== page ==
From Mark Shields and Dan Dowling’s 1993 exhibition at the Cavehill Gallery, The Mystery of Sacrifice exemplifies Shields’s intricate style of portraiture. His paintings for the exhibition were complex studies, all finely painted using acrylic on linen. In this work, a meticulous portrait study, a detailed face is revealed below a transparent veil surrounded by vivid red roses. Indebted to the realism of Old Masters and the Expressionist portraits akin to Paula Modersohn-Becker, The Mystery of Sacrifice is a meeting point between traditional painterly skill and modernist sentiment. Shield’s artistic aim is ultimately ‘to present a tangible, living presence combined with an evocation of the inner life, the soul of things…A yearning for the spiritual yet with an emotional and physical tension.’
After completing a BA in Fine Art and a PGCE in Art and Design at the University of Ulster, Shields’s went on to exhibit frequently at the Royal Ulster Academy, Royal Hibernian Academy, and the Royal Academy of Arts. His works are also found in numerous public and private collections including the Arts Council for Northern Ireland, the Ulster Television Collection, the Ulster Museum, and National Gallery of Ireland.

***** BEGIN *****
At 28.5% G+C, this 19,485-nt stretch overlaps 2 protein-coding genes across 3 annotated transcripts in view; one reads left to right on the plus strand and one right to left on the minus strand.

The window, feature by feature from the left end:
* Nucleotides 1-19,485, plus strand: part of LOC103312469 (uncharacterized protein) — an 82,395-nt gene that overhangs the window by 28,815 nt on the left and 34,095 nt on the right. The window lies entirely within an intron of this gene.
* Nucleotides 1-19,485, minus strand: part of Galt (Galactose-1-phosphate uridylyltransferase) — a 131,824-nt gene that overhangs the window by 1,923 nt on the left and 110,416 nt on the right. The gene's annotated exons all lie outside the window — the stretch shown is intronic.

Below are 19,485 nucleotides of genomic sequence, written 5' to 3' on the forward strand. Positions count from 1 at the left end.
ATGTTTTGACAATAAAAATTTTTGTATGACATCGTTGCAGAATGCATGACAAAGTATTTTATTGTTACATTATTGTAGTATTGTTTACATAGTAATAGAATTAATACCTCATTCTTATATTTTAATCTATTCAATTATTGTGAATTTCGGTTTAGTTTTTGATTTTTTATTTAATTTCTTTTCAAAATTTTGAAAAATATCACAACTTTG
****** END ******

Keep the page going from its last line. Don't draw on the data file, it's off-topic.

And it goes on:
A student trip in 1984 would leave a lasting impression on the artist, after encountering the visionaries of European modernism. Shields’s portraits speak to the sombre tones and focused composition of Cezanne’s and Manet’s portraits, the oval faces and minimalist palette of Modigliani, and a technical skill for light and realism akin to the greats of Titian and Caravaggio. Shields’s adoption of a softer approach to realism allows for stillness and peace to prevail, with the drama being in the complexity of his compositions.
The Mystery of Sacrifice embodies Mark Shields’s acute painterly skill for portraiture, along with a technical mastery of light and composition, drawing on the influence of both classical and modern masters.